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Can't We Talk about Something More Pleasant?: A Memoir Hardcover – May 6, 2014
"Warlight" by Michael Ondaatje
A dramatic coming-of-age story set in the decade after World War II, "Warlight" is the mesmerizing new novel from the best-selling author of "The English Patient." Pre-order today
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From the Publisher
New Yorker cartoonist and prolific author Chast (What I Hate from A to Z, 2011) writes a bravely honest memoir of watching her parents decline, become too frail to stay in the Brooklyn apartment they called home for five decades, suffer dementia and physical depletion, and die in their nineties in a hospice-care facility. Unlike many recent parent-focused cartoon memoirs, such as Alison Bechdel’s Are You My Mother? (2012) and Nicole J. George’s Calling Dr. Laura (2012), in which the story is as much about the cartoonist’s current work and family life as it is about his or her parents, Chast keeps her narrative tightly focused on her mother and father and her own problematic—though not uncommon—guilt-provoking relationships with them. Chast’s hallmark quirky sketches are complemented by annotated photos from her own and her parents’ childhoods. Occasionally, her hand-printed text will take up more than a full page, but it’s neatly wound into accompanying panels or episodes. An unflinching look at the struggles facing adult children of aging parents. --Francisca Goldsmith
“By turns grim and absurd, deeply poignant and laugh-out-loud funny. Ms. Chast reminds us how deftly the graphic novel can capture ordinary crises in ordinary American lives.” ―Michiko Kakutani, New York Times
“A tour de force of dark humor and illuminating pathos about her parents' final years as only this quirky genius of pen and ink could construe them.” ―Elle
“An achievement of dark humor that rings utterly true.” ―Washington Post
“One of the major books of 2014 . . . Moving and bracingly candid . . . This is, in its original and unexpected way, one of the great autobiographical memoirs of our time.” ―Buffalo News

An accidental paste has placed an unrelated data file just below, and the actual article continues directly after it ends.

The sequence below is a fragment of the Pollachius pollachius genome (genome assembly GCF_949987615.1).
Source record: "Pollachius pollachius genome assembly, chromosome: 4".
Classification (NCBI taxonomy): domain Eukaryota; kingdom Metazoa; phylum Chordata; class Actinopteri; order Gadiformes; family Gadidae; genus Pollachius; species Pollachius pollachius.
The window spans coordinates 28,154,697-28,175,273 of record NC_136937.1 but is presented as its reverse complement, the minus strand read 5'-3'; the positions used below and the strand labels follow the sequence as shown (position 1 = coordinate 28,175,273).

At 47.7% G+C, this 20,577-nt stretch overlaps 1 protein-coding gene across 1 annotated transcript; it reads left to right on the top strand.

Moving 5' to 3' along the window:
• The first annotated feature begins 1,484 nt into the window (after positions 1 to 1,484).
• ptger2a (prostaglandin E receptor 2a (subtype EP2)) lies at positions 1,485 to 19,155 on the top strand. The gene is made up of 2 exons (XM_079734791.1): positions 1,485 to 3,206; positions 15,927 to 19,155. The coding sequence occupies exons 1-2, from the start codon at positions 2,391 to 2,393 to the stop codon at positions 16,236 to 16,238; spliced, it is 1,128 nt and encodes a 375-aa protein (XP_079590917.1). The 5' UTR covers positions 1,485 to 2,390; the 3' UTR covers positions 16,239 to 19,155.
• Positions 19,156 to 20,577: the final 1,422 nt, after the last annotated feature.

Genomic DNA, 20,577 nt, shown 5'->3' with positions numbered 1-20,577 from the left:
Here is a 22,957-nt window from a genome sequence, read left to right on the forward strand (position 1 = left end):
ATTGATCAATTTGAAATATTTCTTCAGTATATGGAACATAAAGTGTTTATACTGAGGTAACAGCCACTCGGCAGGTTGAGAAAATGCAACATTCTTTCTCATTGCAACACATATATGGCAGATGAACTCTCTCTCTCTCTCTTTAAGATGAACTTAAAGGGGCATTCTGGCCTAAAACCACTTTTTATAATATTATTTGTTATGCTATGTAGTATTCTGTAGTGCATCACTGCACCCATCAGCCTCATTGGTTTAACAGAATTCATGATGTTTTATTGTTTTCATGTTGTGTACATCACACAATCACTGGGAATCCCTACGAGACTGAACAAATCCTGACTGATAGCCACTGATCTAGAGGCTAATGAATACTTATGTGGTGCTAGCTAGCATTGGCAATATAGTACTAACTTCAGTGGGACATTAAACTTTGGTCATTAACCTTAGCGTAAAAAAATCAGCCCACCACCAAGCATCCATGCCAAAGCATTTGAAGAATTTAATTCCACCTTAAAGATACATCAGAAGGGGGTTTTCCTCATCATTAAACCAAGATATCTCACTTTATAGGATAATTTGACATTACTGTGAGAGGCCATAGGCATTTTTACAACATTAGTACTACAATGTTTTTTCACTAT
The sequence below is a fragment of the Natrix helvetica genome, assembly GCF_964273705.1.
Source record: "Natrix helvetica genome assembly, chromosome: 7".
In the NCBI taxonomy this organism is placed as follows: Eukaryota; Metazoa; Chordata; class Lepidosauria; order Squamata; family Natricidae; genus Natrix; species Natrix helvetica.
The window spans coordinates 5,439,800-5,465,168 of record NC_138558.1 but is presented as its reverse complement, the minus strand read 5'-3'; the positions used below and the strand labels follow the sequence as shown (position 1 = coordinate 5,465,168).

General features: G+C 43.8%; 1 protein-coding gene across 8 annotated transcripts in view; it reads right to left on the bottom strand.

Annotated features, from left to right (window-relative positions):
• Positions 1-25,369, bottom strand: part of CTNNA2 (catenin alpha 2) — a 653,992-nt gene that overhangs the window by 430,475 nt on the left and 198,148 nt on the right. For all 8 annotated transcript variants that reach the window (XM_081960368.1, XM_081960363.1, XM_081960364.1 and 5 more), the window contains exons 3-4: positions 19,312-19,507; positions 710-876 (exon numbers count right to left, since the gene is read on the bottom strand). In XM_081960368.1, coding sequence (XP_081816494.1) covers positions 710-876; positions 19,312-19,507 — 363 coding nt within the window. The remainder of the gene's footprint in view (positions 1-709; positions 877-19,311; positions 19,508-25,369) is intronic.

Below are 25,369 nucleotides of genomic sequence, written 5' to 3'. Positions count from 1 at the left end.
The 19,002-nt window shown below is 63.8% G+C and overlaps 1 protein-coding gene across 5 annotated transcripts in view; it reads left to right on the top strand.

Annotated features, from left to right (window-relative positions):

“Better than any book I know, this extraordinarily honest, searing and hilarious graphic memoir captures (and helps relieve) the unbelievable stress that results when the tables turn and grown children are left taking care of their parents. . . [A] remarkable, poignant memoir.” ―San Francisco Chronicle
“Very, very, very funny, in a way that a straight-out memoir about the death of one's elderly parents probably would not be . . . Ambitious, raw and personal as anything she has produced.” ―New York Times
“Devastatingly good . . . Anyone who has had Chast's experience will devour this book and cling to it for truth, humor, understanding, and the futile wish that it could all be different.” ―St. Louis Post Dispatch
“Gut-wrenching and laugh-aloud funny. I want to recommend it to everyone I know who has elderly parents, or might have them someday.” ―Milwaukee Journal Sentinel
“Joins Muriel Spark's Memento Mori, William Trevor's The Old Boys, and Kingsley Amis's Ending Up in the competition for the funniest book about old age I've ever read. It is also heartbreaking.” ―Barnes & Noble Review
“Revelatory… So many have faced (or will face) the situation that the author details, but no one could render it like she does. A top-notch graphic memoir that adds a whole new dimension to readers' appreciation of Chast and her work.” ―Kirkus Reviews, starred review
“Chast is at the top of her candid form, delivering often funny, trenchant, and frequently painful revelations--about human behavior, about herself--on every page.” ―David Small, author of Stitches
“Never has the abyss of dread and grief been plumbed to such incandescently hilarious effect. The lines between laughter and hysteria, despair and rage, love and guilt, are quavery indeed, and no one draws them more honestly, more . . . unscrimpingly, than Roz Chast.” ―Alison Bechdel, author of Fun Home
“Roz Chast squeezes more existential pain out of baffled people in cheap clothing sitting around on living-room sofas with antimacassar doilies in crummy apartments than Dostoevsky got out of all of Russia's dark despair. This is a great book in the annals of human suffering, cleverly disguised as fun.” ―Bruce McCall, author of Bruce McCall's Zany Afternoons